Imparting the three R’s to kids in an informal way under the flyover
Every 3 minutes a speeding Metrorail kicks up a din, but the children seated below the elevated tracks near the Yamuna Bank Metro Station in New Delhi carry on with their studies unperturbed. On the faces of the children one could see a steely resolve and determination to focus on their learning and not be distracted by the surroundings.
In fact, this informal ‘Under the Bridge School’ situated below the railway flyover is all about defying conventions.
Rajesh Kumar Sharma, a college dropout who runs a general store, teaches 200 children from poor families under a railway flyover
Located on railway land, the school has no building. Children sit on the ground on mats. There are few plastic and wooden chairs for the teachers, and a couple of steel trunk boxes for keeping the attendance registers and school records. Coats of black paint on the boundary wall make up the black boards.
The school’s founder, Rajesh Kumar Sharma, is a college dropout who owns a general store at Shakarpur, about 5 km from here.
Around 200 kids from nearby slums attend his school that functions from 9 am to 2 pm in two batches. The children are taught to read, write, and basics of English, Hindi, science, mathematics, history, and geography.
Though the school does not follow any fixed syllabus and has no government approval, it achieves the purpose of a school, imparting education and building the confidence level in the children.
Sharma started the school back in 2007 after seeing the condition of the children in the area.
He had first visited the place to catch a glimpse of the ongoing metro railway work, when the sight of the children who were not going to school and loitering around changed the course of his life.
Speaking to the parents of the children, who were mostly farmers and daily wagers, he realized they were poor and there was no school in the vicinity they could send their children to. He started the classes after the parents requested him to teach their children.
“The area used to be covered with undergrowth and bushes. I found a place to teach and started with just two children. In three months it took the shape of a full grown school.
Children study with great enthusiasm despite the lack of infrastructure
“I approached the principal of a municipal school at Shakarpur and invited him to visit our school. He visited us the next day and was surprised to see so many children attending my classes.
“He later made arrangements to admit 60 of our students at his school,” says 46-year-old Sharma, who had moved to Delhi from Aligarh, Uttar Pradesh, in search of employment in 1995.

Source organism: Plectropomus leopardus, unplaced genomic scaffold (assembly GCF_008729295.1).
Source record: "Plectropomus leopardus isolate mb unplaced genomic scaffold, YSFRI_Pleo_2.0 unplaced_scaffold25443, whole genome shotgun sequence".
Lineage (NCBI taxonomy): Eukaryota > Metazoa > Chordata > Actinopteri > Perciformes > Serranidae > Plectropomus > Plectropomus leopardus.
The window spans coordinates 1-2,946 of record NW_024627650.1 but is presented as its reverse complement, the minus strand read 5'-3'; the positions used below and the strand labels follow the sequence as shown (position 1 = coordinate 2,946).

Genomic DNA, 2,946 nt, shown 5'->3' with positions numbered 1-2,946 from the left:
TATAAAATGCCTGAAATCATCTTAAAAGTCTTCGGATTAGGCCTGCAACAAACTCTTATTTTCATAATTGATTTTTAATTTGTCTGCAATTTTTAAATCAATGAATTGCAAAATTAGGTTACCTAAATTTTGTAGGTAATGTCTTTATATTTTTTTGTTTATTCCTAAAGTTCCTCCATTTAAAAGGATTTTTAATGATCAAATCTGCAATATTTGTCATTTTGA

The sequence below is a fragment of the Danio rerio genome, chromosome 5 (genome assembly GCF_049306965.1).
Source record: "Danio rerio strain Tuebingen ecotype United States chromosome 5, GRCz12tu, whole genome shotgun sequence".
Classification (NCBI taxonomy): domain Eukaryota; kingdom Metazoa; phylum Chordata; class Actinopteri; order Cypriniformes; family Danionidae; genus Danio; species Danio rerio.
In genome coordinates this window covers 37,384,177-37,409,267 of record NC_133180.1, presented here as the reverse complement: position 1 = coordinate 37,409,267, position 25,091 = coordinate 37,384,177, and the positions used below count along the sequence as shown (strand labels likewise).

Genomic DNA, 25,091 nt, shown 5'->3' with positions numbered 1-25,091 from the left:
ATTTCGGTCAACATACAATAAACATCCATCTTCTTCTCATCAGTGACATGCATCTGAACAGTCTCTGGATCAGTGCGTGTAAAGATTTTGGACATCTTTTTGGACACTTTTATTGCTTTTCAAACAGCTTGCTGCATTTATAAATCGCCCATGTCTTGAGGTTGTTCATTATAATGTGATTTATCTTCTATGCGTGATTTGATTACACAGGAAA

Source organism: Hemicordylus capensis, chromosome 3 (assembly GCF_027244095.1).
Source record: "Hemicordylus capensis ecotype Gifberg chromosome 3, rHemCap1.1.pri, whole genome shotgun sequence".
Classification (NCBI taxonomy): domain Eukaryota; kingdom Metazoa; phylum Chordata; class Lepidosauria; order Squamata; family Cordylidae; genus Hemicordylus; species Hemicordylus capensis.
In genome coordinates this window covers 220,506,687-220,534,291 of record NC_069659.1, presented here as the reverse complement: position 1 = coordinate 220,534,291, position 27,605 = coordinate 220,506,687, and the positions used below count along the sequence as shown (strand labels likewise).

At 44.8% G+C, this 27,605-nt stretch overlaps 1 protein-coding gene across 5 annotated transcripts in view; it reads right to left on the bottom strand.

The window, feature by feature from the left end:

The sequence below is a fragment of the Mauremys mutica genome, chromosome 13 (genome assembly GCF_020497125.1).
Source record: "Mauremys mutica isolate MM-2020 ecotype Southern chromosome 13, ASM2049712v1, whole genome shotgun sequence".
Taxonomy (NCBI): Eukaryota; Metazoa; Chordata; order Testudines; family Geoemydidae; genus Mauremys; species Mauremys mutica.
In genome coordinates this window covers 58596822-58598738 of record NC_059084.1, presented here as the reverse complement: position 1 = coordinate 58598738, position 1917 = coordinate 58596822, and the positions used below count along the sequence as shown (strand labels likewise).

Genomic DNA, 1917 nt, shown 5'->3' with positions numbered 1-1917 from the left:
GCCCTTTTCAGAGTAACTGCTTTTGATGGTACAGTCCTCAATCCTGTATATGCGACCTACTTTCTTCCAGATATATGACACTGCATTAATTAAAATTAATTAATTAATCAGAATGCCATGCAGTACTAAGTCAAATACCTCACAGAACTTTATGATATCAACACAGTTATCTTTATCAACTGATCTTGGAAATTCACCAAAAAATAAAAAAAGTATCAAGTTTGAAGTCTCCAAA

Sharma always encourages the children who attend his classes to join some nearby government school. Some children go to regular school in the afternoon after attending his classes.
Sharma could not complete his BSc degree from Aligarh University due to financial constraints in his family. His own inability to finish college became his inspiration to educate other poor children.
“Knowledge increases when it is shared,” he declares.
Since the school’s fifth anniversary last December, he introduced a sports session every Saturday for the students.
“People from different walks of life visit us on Saturdays and encourage the kids to play games like Kabbadi, Volleyball, Football, and Cricket. However, an hour’s study is mandatory,” says Sharma, who has around five volunteers to assist him now.
Anshul Gupta, a volunteer teacher, studying law at Amity University, teaches English and science at the open air school. “The students are lovely, enthusiastic, and keen to acquire knowledge,” she says.
IAS aspirant Umar Imam, another volunteer teacher, devotes 4 hours daily at the school. An IIT-Delhi graduate, he came to know about the school through a friend.
“It gives immense me satisfaction to teach these kids. Initially, I devoted 2 hours in 3 days, but now I stretched it to 4 hours daily,” he reveals.
Appreciating Sharma’s dedicated work since past five years, he says it would be so much better if the school gets some basic infrastructure.
Sharma with some of his wards
Sharma says they are badly in need of toilets, especially for grown up girls who attend the second batch from 12 noon to 2 pm. He has sought the help of the local Member of Parliament in this regard.
Metro authorities have extended their support. “They constructed the platform for the teachers to stand on and teach, and gave the coats of black paint on the wall to create five blackboards for our school,” he says.
There are few well-wishers who donate footwear and snacks for the children.
For Sharma, life does not end with the school. After 2 pm, he goes to the shop and relieves his younger brother and remains there till 10 in the night.
He has 2 sons and a daughter. His elder son, who is in class 11, often volunteers at his school as a teacher. His wife, who takes care of the home used to object to his work earlier, but has become supportive now.
Editor's Note: Rajesh Kumar Sharma can be reached at email@example.com and on his Mobile at +91-9873445513